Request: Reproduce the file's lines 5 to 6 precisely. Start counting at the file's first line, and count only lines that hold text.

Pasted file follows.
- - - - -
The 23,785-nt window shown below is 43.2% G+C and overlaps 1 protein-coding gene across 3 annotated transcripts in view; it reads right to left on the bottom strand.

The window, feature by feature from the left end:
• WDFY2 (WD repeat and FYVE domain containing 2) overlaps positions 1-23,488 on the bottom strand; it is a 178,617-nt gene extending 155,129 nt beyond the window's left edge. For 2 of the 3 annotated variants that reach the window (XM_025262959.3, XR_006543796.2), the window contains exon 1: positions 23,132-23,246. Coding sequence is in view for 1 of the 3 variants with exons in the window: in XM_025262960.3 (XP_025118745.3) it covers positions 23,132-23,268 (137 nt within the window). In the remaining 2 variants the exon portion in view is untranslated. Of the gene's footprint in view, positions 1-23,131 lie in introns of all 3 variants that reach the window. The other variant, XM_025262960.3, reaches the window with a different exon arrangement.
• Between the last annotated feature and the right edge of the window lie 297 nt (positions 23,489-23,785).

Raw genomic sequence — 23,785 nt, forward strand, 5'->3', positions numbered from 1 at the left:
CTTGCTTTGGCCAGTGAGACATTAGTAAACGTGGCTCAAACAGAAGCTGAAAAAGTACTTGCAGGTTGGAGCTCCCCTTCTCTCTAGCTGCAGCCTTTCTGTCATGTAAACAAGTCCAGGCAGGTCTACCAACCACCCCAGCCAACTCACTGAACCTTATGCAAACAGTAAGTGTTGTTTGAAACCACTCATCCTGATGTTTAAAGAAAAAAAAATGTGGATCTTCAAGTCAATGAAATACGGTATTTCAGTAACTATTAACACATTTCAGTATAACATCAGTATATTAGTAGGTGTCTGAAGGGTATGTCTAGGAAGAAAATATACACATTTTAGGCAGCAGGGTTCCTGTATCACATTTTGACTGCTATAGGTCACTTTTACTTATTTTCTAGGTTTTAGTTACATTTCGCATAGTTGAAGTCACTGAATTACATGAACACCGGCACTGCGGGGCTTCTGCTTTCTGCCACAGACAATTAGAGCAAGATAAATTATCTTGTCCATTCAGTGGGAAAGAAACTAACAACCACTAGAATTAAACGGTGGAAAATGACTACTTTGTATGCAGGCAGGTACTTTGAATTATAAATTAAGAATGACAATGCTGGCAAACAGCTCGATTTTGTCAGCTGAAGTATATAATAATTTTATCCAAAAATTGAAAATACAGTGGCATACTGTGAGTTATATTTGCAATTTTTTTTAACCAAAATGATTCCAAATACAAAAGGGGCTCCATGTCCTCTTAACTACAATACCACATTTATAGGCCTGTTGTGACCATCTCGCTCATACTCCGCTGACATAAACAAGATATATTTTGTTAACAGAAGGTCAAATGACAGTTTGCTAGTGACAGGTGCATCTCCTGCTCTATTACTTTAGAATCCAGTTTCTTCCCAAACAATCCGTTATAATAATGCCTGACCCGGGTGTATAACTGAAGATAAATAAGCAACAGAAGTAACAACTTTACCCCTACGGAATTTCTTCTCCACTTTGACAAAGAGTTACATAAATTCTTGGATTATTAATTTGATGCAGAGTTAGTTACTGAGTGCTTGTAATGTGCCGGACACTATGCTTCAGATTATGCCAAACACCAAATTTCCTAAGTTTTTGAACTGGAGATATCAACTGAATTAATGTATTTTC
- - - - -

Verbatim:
Raw genomic sequence — 23,785 nt, forward strand, 5'->3', positions numbered from 1 at the left:
CTTGCTTTGGCCAGTGAGACATTAGTAAACGTGGCTCAAACAGAAGCTGAAAAAGTACTTGCAGGTTGGAGCTCCCCTTCTCTCTAGCTGCAGCCTTTCTGTCATGTAAACAAGTCCAGGCAGGTCTACCAACCACCCCAGCCAACTCACTGAACCTTATGCAAACAGTAAGTGTTGTTTGAAACCACTCATCCTGATGTTTAAAGAAAAAAAAATGTGGATCTTCAAGTCAATGAAATACGGTATTTCAGTAACTATTAACACATTTCAGTATAACATCAGTATATTAGTAGGTGTCTGAAGGGTATGTCTAGGAAGAAAATATACACATTTTAGGCAGCAGGGTTCCTGTATCACATTTTGACTGCTATAGGTCACTTTTACTTATTTTCTAGGTTTTAGTTACATTTCGCATAGTTGAAGTCACTGAATTACATGAACACCGGCACTGCGGGGCTTCTGCTTTCTGCCACAGACAATTAGAGCAAGATAAATTATCTTGTCCATTCAGTGGGAAAGAAACTAACAACCACTAGAATTAAACGGTGGAAAATGACTACTTTGTATGCAGGCAGGTACTTTGAATTATAAATTAAGAATGACAATGCTGGCAAACAGCTCGATTTTGTCAGCTGAAGTATATAATAATTTTATCCAAAAATTGAAAATACAGTGGCATACTGTGAGTTATATTTGCAATTTTTTTTAACCAAAATGATTCCAAATACAAAAGGGGCTCCATGTCCTCTTAACTACAATACCACATTTATAGGCCTGTTGTGACCATCTCGCTCATACTCCGCTGACATAAACAAGATATATTTTGTTAACAGAAGGTCAAATGACAGTTTGCTAGTGACAGGTGCATCTCCTGCTCTATTACTTTAGAATCCAGTTTCTTCCCAAACAATCCGTTATAATAATGCCTGACCCGGGTGTATAACTGAAGATAAATAAGCAACAGAAGTAACAACTTTACCCCTACGGAATTTCTTCTCCACTTTGACAAAGAGTTACATAAATTCTTGGATTATTAATTTGATGCAGAGTTAGTTACTGAGTGCTTGTAATGTGCCGGACACTATGCTTCAGATTATGCCAAACACCAAATTTCCTAAGTTTTTGAACTGGAGATATCAACTGAATTAATGTATTTTC